One thing that was critical to my healing so far is rejecting the co-dependency model. It's interesting that (in therapy and/or 12 step circles) no other participant in the addicts life is labeled as a co-dependent except for the romantic partner. For example, my husband's mother, mutual friends, co-workers, a sibling, etc. were all in total SHOCK about his behavior and yet not one of those people had to be under the "Are you a co-depedent" microscope. I do feel that I gave a lot in our relationship and I am proud of myself. For had his intentions and motivations been honest I would never regret investing in my marriage the way I did. I did live by my values.

Co-dependency also implies that their sex acts served some purpose in our lives (or in some way completes a part of our personality or makes us whole). This is complete nonsense. We give trauma victims a whole new set of baggage with this ridiculous model of codependency in relation to sex addiction.


I also want to say that I am feeling much better now. I'm very passionate about my life at the moment. I read and study (like in the good old days). I'm very invested in the new age-stage of development for my children. It's wonderful! yay!!!!!


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PostPosted: Sat Feb 13, 2016 11:40 am 
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Joined: Tue Jul 01, 2014 1:38 pm
Posts: 67
Totally agree about the codepe dency model. I am in COSA which is based on that model. And I reject it. I don't have the 'disease of codependency'. I have a set of learned behaviours that don't work when in a relationship with an addict. So I need to unlearn them. End of story. I recommend COSA as a place to talk openly about things without judgement. It saved my sanity. But I reserve the right to define myself. We all have that right.

_________________
'The only real failure in life is not to be true to the best one knows'. Buddha.


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PostPosted: Mon Mar 11, 2019 1:41 am 
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Joined: Fri Mar 08, 2019 7:58 am
Posts: 1
dnell wrote:
I've been on my healing journey for about two years now. There's the first thing I have learned: It's hard to know when I started to heal. The shock of discovering my husband's porn wasn't just once: more and more came out as I snooped at the start. And then there is the drip, drip, drip of ongoing disclosure. And, I know for DECADES how I felt something was off and that feeling became something really sickening and oppressive and filled with dread.

So.....

Detaching is critical. Crucial. It took a while, like a year, to detach and I started slowly. The more I detached, the better I felt. If there is one thing I wish I could have done earlier and faster, it was to detach.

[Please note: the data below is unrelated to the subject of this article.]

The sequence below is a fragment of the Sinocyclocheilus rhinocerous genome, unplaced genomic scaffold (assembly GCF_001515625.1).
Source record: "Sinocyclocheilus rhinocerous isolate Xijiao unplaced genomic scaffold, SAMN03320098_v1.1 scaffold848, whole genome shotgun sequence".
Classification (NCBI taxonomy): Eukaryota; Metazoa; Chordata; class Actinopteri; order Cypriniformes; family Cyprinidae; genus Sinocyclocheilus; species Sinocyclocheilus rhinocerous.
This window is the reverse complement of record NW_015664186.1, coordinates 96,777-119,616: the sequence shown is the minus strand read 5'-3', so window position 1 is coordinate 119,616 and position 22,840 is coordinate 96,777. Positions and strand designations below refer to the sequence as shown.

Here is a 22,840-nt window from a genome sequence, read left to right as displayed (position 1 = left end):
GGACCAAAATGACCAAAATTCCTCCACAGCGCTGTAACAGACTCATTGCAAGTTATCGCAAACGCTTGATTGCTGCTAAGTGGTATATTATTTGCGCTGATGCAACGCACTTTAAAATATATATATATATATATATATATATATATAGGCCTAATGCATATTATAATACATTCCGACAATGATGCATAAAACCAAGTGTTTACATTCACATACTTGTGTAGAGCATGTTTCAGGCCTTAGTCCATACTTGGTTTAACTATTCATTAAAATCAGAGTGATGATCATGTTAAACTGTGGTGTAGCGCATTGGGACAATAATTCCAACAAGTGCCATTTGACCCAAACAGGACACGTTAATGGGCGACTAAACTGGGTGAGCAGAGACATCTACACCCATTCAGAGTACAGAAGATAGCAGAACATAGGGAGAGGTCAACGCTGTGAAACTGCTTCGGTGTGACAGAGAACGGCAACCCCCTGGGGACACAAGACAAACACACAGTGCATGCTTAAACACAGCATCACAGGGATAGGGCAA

Being gentle with myself is critical. I had to learn to do this, and still do this, every day.

Focusing on myself and my well being is important. This is a work in progress. It gets easier. This is something that can never change: for the rest of my life, all my decisions need to be about what is in my best interest. My husband sees this as threatening, which shows how self centered he is. He can't comprehend that what could be in my best interest could be in a couple's best interest.

The shocks keep coming both from staggered disclosure and from my own realization. It wasn't just the porn. It was the emotional affairs. The flirting. The objectifying. The progression. The betrayal after betrayal. The really ugly way my husband views women and girls, and sex, and me. The lies upon lies upon lies. The realization of the depth and extent of not only his addictions, but his abusiveness. What was important for me to learn was that I could say NO to more disclosures, or what was disclosed. And, even more important, I can change my mind.

Therapy with a trauma therapist has been immensely helpful to me. I will not accept that I am a co-addict. I did have issues, major issues, with setting boundaries; with fearing abandonment; with not trusting myself. The last thing we need is to be retraumatized by therapists who tell us to "clean up our act" or trying the v tight gel to blame us for getting into a relationship with a sex addict. I was traumatized by my old marriage counselor and her terribly misguided advice. I no longer fear abandonment.

My anger, rage, outrage and sadness have changed and I grieve more now that anything else. The depth and extent of my losses has become more clear to me over time. Grieving is what I need to do. It won't last forever, but will always be a part of me.

I needed to end my isolation. I became very isolated after discovery. This is not a good thing. I had to be careful about who I "told". Well meaning people want me to leave, like right now, and shame me for not doing so. They do this out of concern, but also their own revulsion and lack of understanding.

Revulsion and disgust. It comes and goes. These are REASONABLE responses to our partners.

Boundary setting. It's great when I can do it! Really great. Wish I had known how to do this years ago.

Self forgiveness. This is a tough one for me. I can't tell you how much shame I have taken on that does not belong to me. I'm ashamed of my husband, my marriage, of me for choosing and staying with a sex addict. I hate myself for marrying him, for not knowing for so long, for being so self deprived. It's tragic to blame myself after all the unfair blame I took from my husband, but that is my harsh reality. I am gentle with myself about this. It will take time.

Forgiving your partner. They MUST be in active recovery. They MUST start to develop the skills of compassion and empathy. But, and this was an important thing for me to learn, I can't forgive him until I forgive myself. And, he won't be able to accept forgiveness, until he forgives himself.

Being scarred. Yes, I will heal and continue to heal. But, I will be scarred forever.

New fears. When I am with men I know or who have just met, at some point, I'll get a flash of fear and wonder "Are they looking at me as unattractive and unlovable because I am not a porn image?" If they are on a computer, phone or laptop I get a moment of fear about what they are looking at. This sucks. It's reasonable and it's not going to disappear completely. I hate it.

Optimism about me. Getting back to me, to the real me and all the things that were devalued about me....that has been great. I want to feel that more and more. I am at a point where I can feel excited and optimistic about me and my future. Haven't figured it out yet, but I'm excited about doing so.

dnell


I feel for you dnell as I have many of the same feelings you have. Lately I've been exercising a lot and also doing some yoga and have found myself feeling a lot calmer and better about myself. Just trying to be the best person I can be. Good luck.